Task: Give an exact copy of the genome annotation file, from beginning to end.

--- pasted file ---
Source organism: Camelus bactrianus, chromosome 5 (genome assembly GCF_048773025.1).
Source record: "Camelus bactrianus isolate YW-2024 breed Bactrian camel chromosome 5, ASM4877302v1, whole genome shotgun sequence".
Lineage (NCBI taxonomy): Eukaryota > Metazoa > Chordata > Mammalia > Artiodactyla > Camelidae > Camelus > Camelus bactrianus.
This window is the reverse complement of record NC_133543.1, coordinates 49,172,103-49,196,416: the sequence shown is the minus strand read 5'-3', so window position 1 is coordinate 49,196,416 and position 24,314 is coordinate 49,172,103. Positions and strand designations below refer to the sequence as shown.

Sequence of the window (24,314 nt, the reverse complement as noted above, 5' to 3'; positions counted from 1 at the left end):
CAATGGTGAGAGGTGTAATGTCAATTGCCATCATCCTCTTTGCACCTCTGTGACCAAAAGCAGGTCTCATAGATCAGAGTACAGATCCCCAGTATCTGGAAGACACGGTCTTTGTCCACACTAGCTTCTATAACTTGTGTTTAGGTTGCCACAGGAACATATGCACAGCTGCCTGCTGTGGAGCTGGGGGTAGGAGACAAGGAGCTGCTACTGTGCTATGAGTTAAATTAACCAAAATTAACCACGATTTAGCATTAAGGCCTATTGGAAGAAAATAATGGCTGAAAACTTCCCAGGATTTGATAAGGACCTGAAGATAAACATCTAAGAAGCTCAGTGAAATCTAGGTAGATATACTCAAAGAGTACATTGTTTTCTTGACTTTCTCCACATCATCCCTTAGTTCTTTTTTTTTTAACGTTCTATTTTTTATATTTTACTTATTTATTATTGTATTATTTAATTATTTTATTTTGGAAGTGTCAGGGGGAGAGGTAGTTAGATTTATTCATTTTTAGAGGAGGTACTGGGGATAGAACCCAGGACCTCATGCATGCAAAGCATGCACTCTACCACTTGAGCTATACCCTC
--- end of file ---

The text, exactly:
Source organism: Camelus bactrianus, chromosome 5 (genome assembly GCF_048773025.1).
Source record: "Camelus bactrianus isolate YW-2024 breed Bactrian camel chromosome 5, ASM4877302v1, whole genome shotgun sequence".
Lineage (NCBI taxonomy): Eukaryota > Metazoa > Chordata > Mammalia > Artiodactyla > Camelidae > Camelus > Camelus bactrianus.
This window is the reverse complement of record NC_133543.1, coordinates 49,172,103-49,196,416: the sequence shown is the minus strand read 5'-3', so window position 1 is coordinate 49,196,416 and position 24,314 is coordinate 49,172,103. Positions and strand designations below refer to the sequence as shown.

Sequence of the window (24,314 nt, the reverse complement as noted above, 5' to 3'; positions counted from 1 at the left end):
CAATGGTGAGAGGTGTAATGTCAATTGCCATCATCCTCTTTGCACCTCTGTGACCAAAAGCAGGTCTCATAGATCAGAGTACAGATCCCCAGTATCTGGAAGACACGGTCTTTGTCCACACTAGCTTCTATAACTTGTGTTTAGGTTGCCACAGGAACATATGCACAGCTGCCTGCTGTGGAGCTGGGGGTAGGAGACAAGGAGCTGCTACTGTGCTATGAGTTAAATTAACCAAAATTAACCACGATTTAGCATTAAGGCCTATTGGAAGAAAATAATGGCTGAAAACTTCCCAGGATTTGATAAGGACCTGAAGATAAACATCTAAGAAGCTCAGTGAAATCTAGGTAGATATACTCAAAGAGTACATTGTTTTCTTGACTTTCTCCACATCATCCCTTAGTTCTTTTTTTTTTAACGTTCTATTTTTTATATTTTACTTATTTATTATTGTATTATTTAATTATTTTATTTTGGAAGTGTCAGGGGGAGAGGTAGTTAGATTTATTCATTTTTAGAGGAGGTACTGGGGATAGAACCCAGGACCTCATGCATGCAAAGCATGCACTCTACCACTTGAGCTATACCCTC